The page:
Narcissism is a well-known psychological construct that bears implications for personality, development, adjustment, and relationships. Insecure attachment is also a part of well-developed psychoanalytic theory in psychology. Much research has been conducted on the two constructs, but little has been empirically discovered about how the two relate to each other, particularly for the developing age group of early adolescence. Morf and Rhodewalt [Psychological Inquiry, 12, 4, (2001)] propose that narcissism and insecure attachment are associated, and that whereas narcissistic boys are more likely to report an avoidant attachment, narcissistic girls are more likely to report an anxious attachment. Further, the associations between narcissism and insecure attachment may hinge on the degree to which individuals have internalized prevailing gender stereotypes regarding attachment styles (i.e., that an avoidant style is normative for boys and that an anxious style is normative for girls). A sample of early adolescents (N = 159, 77 boys, 82 girls, Mean age = 12.05 years) responded to measures of narcissism, own-gender stereotypes in attachment styles, and insecure relationship styles to a close friend. Results from hierarchical regression analyses countered what was hypothesized, finding that narcissism negatively predicated the avoidant style, and that gender did not moderate this relationship. Further, results indicated that for the anxious style, narcissistic children who endorsed having an own-gender stereotype of the anxious style were less likely to endorse having an anxious style. Results suggest that there may be something unique about attachment to a close friend and narcissism in early adolescence that warrants further investigation.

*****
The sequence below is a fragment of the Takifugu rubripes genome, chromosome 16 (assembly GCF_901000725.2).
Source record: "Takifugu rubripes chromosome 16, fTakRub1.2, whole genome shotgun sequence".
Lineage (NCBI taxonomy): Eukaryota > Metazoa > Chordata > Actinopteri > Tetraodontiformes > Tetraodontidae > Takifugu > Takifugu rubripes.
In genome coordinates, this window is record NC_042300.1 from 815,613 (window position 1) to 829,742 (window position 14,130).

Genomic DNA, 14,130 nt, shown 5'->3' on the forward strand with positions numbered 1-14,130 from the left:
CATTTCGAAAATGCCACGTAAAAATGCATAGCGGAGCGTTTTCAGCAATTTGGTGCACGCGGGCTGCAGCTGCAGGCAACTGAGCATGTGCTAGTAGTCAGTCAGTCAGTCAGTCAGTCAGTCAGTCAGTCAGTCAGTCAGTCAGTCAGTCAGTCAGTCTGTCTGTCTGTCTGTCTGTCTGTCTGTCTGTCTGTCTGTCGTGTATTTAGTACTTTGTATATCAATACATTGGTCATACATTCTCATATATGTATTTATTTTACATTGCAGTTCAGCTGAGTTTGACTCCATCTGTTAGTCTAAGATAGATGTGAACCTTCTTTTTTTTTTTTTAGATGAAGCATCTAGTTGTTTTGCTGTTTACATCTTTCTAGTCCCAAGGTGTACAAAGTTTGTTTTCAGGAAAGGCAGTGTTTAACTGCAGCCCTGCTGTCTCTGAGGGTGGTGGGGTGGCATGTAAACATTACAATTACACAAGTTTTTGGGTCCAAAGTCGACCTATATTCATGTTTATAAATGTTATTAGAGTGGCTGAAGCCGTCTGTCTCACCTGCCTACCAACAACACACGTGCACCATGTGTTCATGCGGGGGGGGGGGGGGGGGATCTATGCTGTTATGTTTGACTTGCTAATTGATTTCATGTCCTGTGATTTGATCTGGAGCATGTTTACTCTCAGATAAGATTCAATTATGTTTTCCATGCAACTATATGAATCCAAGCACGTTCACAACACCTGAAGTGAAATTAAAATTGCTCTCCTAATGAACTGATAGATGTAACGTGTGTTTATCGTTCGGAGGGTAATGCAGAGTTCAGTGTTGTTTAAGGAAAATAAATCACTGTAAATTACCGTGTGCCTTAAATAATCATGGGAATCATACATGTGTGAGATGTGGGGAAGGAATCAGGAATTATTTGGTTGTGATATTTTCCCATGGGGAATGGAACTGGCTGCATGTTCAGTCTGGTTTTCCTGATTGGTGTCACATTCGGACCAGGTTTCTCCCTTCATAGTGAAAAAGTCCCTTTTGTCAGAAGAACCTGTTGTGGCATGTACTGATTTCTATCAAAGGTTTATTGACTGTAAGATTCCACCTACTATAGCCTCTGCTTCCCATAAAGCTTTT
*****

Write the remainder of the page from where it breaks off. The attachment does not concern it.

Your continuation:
|Commitee:||Morales, Eduardo, Roosa, Beth|
|School:||Alliant International University|
|School Location:||United States -- California|
|Source:||DAI-B 79/09(E), Dissertation Abstracts International|
|Subjects:||Social psychology, Clinical psychology, Personality psychology|
|Keywords:||Adolescents, Attachment, Gender, Gender stereotypes, Narcissism|
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